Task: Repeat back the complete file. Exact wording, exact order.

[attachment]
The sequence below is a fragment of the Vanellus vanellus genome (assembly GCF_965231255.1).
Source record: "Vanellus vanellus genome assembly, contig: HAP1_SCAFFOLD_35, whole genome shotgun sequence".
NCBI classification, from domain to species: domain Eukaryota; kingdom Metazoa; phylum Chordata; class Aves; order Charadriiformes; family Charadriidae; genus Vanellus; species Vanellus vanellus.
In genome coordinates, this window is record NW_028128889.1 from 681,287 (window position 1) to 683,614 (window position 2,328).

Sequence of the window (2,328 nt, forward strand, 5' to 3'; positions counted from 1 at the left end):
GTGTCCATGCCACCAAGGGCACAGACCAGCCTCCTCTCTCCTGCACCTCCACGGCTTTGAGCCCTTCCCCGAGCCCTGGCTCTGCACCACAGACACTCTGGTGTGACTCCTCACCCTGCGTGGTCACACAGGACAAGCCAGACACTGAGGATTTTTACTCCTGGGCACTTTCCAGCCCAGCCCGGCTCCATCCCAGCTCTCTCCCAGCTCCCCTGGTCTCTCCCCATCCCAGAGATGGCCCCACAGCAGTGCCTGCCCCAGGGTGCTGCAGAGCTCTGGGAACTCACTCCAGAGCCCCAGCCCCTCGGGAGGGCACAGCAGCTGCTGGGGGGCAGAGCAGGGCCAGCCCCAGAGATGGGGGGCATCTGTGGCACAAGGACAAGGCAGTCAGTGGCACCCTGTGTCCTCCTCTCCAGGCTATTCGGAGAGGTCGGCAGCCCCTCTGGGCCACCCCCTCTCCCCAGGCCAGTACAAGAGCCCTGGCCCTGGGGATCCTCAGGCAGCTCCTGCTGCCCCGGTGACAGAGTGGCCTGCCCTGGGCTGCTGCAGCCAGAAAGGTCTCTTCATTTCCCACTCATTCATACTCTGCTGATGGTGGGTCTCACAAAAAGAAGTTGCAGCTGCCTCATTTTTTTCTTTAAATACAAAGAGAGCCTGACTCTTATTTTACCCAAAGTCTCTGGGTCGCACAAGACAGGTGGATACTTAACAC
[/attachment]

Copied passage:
The sequence below is a fragment of the Vanellus vanellus genome (assembly GCF_965231255.1).
Source record: "Vanellus vanellus genome assembly, contig: HAP1_SCAFFOLD_35, whole genome shotgun sequence".
NCBI classification, from domain to species: domain Eukaryota; kingdom Metazoa; phylum Chordata; class Aves; order Charadriiformes; family Charadriidae; genus Vanellus; species Vanellus vanellus.
In genome coordinates, this window is record NW_028128889.1 from 681,287 (window position 1) to 683,614 (window position 2,328).

Sequence of the window (2,328 nt, forward strand, 5' to 3'; positions counted from 1 at the left end):
GTGTCCATGCCACCAAGGGCACAGACCAGCCTCCTCTCTCCTGCACCTCCACGGCTTTGAGCCCTTCCCCGAGCCCTGGCTCTGCACCACAGACACTCTGGTGTGACTCCTCACCCTGCGTGGTCACACAGGACAAGCCAGACACTGAGGATTTTTACTCCTGGGCACTTTCCAGCCCAGCCCGGCTCCATCCCAGCTCTCTCCCAGCTCCCCTGGTCTCTCCCCATCCCAGAGATGGCCCCACAGCAGTGCCTGCCCCAGGGTGCTGCAGAGCTCTGGGAACTCACTCCAGAGCCCCAGCCCCTCGGGAGGGCACAGCAGCTGCTGGGGGGCAGAGCAGGGCCAGCCCCAGAGATGGGGGGCATCTGTGGCACAAGGACAAGGCAGTCAGTGGCACCCTGTGTCCTCCTCTCCAGGCTATTCGGAGAGGTCGGCAGCCCCTCTGGGCCACCCCCTCTCCCCAGGCCAGTACAAGAGCCCTGGCCCTGGGGATCCTCAGGCAGCTCCTGCTGCCCCGGTGACAGAGTGGCCTGCCCTGGGCTGCTGCAGCCAGAAAGGTCTCTTCATTTCCCACTCATTCATACTCTGCTGATGGTGGGTCTCACAAAAAGAAGTTGCAGCTGCCTCATTTTTTTCTTTAAATACAAAGAGAGCCTGACTCTTATTTTACCCAAAGTCTCTGGGTCGCACAAGACAGGTGGATACTTAACAC